A coalition of employees working for Google parent company Alphabet and its subsidiaries announced Monday that they have launched a union to push back against "unethical" decisions made by the company that run contrary to the views of its workers.
The Alphabet Workers Union (AWU) is the first labor group to be open to all Alphabet employees — with software engineers making up a large part of its founding membership — and is the culmination of long-standing grievances between Google and its staff that have boiled over in recent years. Union members say that Google has strayed from its original "don't be evil" mantra, and that the company must be held to account.
"The Alphabet Workers Union will be the structure that ensures workers can actively push for real changes at the company, from the kinds of contracts the company accepts to employee classification to wage and compensation issues," the group said in a statement.
In an op-ed in the New York Times, AWU founders Chewy Shaw and Parul Koul wrote that Google and other Alphabet subsidiaries have repeatedly ignored growing concerns among rank-and-file employees. They point to Project Maven, in which Google worked with the U.S. Department of Defense on artificial intelligence that could be used in drone strikes, as well as efforts to develop a censored search engine in China — both of which were actively opposed by Google's own tech workers.
Adding fuel to the fire, it was revealed in 2018 that the company had quietly paid out $90 million to former Google executive Andy Rubin amid allegations of sexual misconduct, prompting emotionally charged protests demanding a better response to sexual harassment and abuse in the workplace. Hundreds of employees at the "walk out" in Mountain View called for more transparency, a better reporting process and an end to forced arbitration that compels employees to waive their right to sue.
More recently, Google researcher Timnit Gebru was reportedly forced to quit after she co-published a paper criticizing racial bias baked into the development of artificial intelligence systems, which she was asked to retract by company officials. Google CEO Sundar Pichai has since apologized for the way Gebru's departure was handled.
The latest dust-up revived decadelong concerns that Google has failed to hire enough women and underrepresented minorities into its workforce, which could be a contributing factor in racial bias.
The AWU encompasses not only tech workers and full-time employees but the entire 120,000-person workplace of contractors, vendors and temporary staff working in all capacities for Alphabet, including Waymo, Verily and Fitbit.
Google employee JP Sugarbroad, who works for Android security in Seattle, said unionizing efforts have been underway for quite some time, but only recently reached the point where it felt safe to go public. Though the AWU started with about 200 members, the organization has swiftly grown since the Monday morning announcement, he said.
For Sugarbroad, his concerns with the company leadership date back to 2011, when Google announced a controversial policy that required all Google Plus users to sign up using for the service using their real names, banning the use of nicknames and pseudonyms. Employees knew it would be a harmful policy, he said, yet they were ignored.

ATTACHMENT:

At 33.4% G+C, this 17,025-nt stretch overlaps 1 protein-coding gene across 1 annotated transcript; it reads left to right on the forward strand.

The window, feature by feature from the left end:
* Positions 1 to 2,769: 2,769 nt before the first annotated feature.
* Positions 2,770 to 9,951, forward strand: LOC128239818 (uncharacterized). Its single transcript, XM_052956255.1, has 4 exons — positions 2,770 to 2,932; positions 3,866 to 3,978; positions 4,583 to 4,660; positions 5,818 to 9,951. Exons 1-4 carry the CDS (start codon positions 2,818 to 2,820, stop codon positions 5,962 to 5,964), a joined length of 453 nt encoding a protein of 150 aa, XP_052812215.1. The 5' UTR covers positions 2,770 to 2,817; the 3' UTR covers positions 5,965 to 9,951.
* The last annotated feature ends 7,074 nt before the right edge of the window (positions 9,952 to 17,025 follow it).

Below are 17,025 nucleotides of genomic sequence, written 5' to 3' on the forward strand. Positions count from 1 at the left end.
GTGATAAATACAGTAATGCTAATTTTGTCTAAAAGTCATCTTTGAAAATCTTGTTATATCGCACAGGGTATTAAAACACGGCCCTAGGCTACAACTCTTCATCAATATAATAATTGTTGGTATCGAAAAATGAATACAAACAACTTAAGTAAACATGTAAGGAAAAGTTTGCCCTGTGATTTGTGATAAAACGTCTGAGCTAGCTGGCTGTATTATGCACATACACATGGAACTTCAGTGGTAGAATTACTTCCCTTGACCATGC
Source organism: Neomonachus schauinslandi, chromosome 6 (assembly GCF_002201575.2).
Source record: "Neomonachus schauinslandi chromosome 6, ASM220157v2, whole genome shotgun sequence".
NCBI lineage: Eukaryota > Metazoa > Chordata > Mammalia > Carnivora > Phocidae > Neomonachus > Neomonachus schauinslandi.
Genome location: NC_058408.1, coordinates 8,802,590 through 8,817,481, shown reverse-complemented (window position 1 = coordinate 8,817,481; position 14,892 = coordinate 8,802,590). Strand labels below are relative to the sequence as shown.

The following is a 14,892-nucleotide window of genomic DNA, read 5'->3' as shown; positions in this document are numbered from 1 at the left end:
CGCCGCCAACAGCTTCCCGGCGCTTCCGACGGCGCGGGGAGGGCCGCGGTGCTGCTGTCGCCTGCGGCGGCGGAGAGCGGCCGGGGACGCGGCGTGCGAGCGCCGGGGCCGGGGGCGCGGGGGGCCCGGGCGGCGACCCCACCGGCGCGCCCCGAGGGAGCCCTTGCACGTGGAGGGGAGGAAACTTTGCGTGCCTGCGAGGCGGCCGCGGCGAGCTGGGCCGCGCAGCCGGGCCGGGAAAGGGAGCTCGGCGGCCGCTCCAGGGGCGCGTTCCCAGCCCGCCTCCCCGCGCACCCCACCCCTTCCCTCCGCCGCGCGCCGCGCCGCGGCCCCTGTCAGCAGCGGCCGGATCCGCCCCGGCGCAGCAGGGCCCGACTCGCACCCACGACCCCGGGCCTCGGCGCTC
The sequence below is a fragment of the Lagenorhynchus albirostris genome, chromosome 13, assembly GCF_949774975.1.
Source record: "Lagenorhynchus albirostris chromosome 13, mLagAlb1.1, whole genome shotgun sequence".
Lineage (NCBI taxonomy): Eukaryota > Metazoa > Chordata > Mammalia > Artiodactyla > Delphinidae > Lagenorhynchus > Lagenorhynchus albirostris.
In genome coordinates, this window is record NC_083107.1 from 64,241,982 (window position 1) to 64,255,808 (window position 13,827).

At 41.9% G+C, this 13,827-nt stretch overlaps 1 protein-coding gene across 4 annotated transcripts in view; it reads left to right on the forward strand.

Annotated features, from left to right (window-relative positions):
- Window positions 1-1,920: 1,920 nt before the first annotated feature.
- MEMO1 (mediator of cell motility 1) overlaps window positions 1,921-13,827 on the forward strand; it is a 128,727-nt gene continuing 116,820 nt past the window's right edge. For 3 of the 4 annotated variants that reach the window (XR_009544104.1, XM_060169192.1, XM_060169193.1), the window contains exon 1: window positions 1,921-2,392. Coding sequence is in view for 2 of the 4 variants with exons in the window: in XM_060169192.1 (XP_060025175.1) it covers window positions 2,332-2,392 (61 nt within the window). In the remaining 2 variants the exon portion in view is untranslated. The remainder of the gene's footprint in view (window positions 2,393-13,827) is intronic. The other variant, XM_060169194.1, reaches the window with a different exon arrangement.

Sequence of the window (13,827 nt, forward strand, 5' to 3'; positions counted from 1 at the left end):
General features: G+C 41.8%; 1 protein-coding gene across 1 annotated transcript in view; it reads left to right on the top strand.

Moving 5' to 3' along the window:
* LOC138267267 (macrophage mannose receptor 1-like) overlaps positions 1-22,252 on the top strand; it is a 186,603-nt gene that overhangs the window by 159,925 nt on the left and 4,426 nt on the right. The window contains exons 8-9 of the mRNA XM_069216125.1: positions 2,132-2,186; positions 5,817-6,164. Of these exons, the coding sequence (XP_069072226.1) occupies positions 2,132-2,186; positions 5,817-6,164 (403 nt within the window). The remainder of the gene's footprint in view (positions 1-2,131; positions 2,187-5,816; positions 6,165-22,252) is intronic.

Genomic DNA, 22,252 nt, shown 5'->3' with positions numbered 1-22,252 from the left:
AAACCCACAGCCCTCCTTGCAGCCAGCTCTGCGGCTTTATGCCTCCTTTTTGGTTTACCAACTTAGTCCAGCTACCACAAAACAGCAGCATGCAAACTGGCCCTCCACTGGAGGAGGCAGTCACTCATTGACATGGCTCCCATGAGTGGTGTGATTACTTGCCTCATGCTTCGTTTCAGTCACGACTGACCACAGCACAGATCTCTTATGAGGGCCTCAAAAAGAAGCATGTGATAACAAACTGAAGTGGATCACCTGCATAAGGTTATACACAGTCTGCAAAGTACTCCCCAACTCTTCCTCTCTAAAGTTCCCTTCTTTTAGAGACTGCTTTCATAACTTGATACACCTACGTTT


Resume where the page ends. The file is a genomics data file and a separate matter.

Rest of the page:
"I wasn't sure if we were still the company that does the right thing," Sugarbroad said. "Are we still the company that tries not to be evil?"
Since then, the stakes have been raised. Engineers working on machine learning could very well see their work used to assist repressive governments or be repurposed by the U.S. government to patrol the southern border, Sugarbroad said, and yet the employees have no say in these decisions.
"We are here to make the world a better place," he said. "We might sell our work because everyone has to make a living, but we are not going to sell our souls."
When asked for comment, Google's Director of People Operations Kara Silverstein said in a statement that the company will respect the rights of employees to organize.
"We've always worked hard to create a supportive and rewarding workplace for our workforce. Of course our employees have protected labor rights that we support. But as we've always done, we'll continue engaging directly with all our employees," she said.
But the company's track record with union organizing has been spotty. In 2019, Google hired an outside firm — IRI Consultants — which has a reputation for anti-union practices. The worry at the time was that Google was seeking to pre-empt efforts to unionize workers.
That same month, Google fired four employees who were active in labor organizing for violations of "data security policies." The National Labor Relations Board later filed a complaint that Google violated labor laws in firing two of those employees, noting that the company had illegally spied on them following their workplace activism.
Sugarbroad said he recognizes that he and others are sticking their necks out and taking a risk by joining a union, but that the newly formed organization could start a trend in the world of tech. Companies ranging from small startups to Microsoft could follow suit, heading down a path in which employees feel empowered to influence ethical decisions with far-reaching consequences.
"Making a tech union happen at Google, if nothing else, is a signal to everyone else out there that it can happen for you, too," he said.